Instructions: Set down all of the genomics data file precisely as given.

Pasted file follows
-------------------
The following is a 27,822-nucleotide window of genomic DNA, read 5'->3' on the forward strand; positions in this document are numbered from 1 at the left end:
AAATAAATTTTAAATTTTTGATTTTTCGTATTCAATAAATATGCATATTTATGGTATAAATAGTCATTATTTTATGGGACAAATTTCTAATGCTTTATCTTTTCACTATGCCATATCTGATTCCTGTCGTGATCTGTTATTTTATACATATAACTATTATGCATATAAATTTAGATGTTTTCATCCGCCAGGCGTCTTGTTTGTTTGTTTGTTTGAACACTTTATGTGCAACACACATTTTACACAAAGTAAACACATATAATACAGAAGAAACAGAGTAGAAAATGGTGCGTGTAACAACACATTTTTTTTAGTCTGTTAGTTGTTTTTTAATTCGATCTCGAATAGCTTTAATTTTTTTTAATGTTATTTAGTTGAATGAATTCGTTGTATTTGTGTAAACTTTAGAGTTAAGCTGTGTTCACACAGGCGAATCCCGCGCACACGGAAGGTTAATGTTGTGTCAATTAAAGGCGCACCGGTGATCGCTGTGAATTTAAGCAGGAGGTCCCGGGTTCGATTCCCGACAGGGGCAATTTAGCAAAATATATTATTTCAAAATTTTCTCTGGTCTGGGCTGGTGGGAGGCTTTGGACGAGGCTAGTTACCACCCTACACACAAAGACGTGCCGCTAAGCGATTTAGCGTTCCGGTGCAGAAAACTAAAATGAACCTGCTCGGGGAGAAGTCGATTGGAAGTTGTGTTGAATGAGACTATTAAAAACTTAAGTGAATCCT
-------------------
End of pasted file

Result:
The following is a 27,822-nucleotide window of genomic DNA, read 5'->3' on the forward strand; positions in this document are numbered from 1 at the left end:
AAATAAATTTTAAATTTTTGATTTTTCGTATTCAATAAATATGCATATTTATGGTATAAATAGTCATTATTTTATGGGACAAATTTCTAATGCTTTATCTTTTCACTATGCCATATCTGATTCCTGTCGTGATCTGTTATTTTATACATATAACTATTATGCATATAAATTTAGATGTTTTCATCCGCCAGGCGTCTTGTTTGTTTGTTTGTTTGAACACTTTATGTGCAACACACATTTTACACAAAGTAAACACATATAATACAGAAGAAACAGAGTAGAAAATGGTGCGTGTAACAACACATTTTTTTTAGTCTGTTAGTTGTTTTTTAATTCGATCTCGAATAGCTTTAATTTTTTTTAATGTTATTTAGTTGAATGAATTCGTTGTATTTGTGTAAACTTTAGAGTTAAGCTGTGTTCACACAGGCGAATCCCGCGCACACGGAAGGTTAATGTTGTGTCAATTAAAGGCGCACCGGTGATCGCTGTGAATTTAAGCAGGAGGTCCCGGGTTCGATTCCCGACAGGGGCAATTTAGCAAAATATATTATTTCAAAATTTTCTCTGGTCTGGGCTGGTGGGAGGCTTTGGACGAGGCTAGTTACCACCCTACACACAAAGACGTGCCGCTAAGCGATTTAGCGTTCCGGTGCAGAAAACTAAAATGAACCTGCTCGGGGAGAAGTCGATTGGAAGTTGTGTTGAATGAGACTATTAAAAACTTAAGTGAATCCT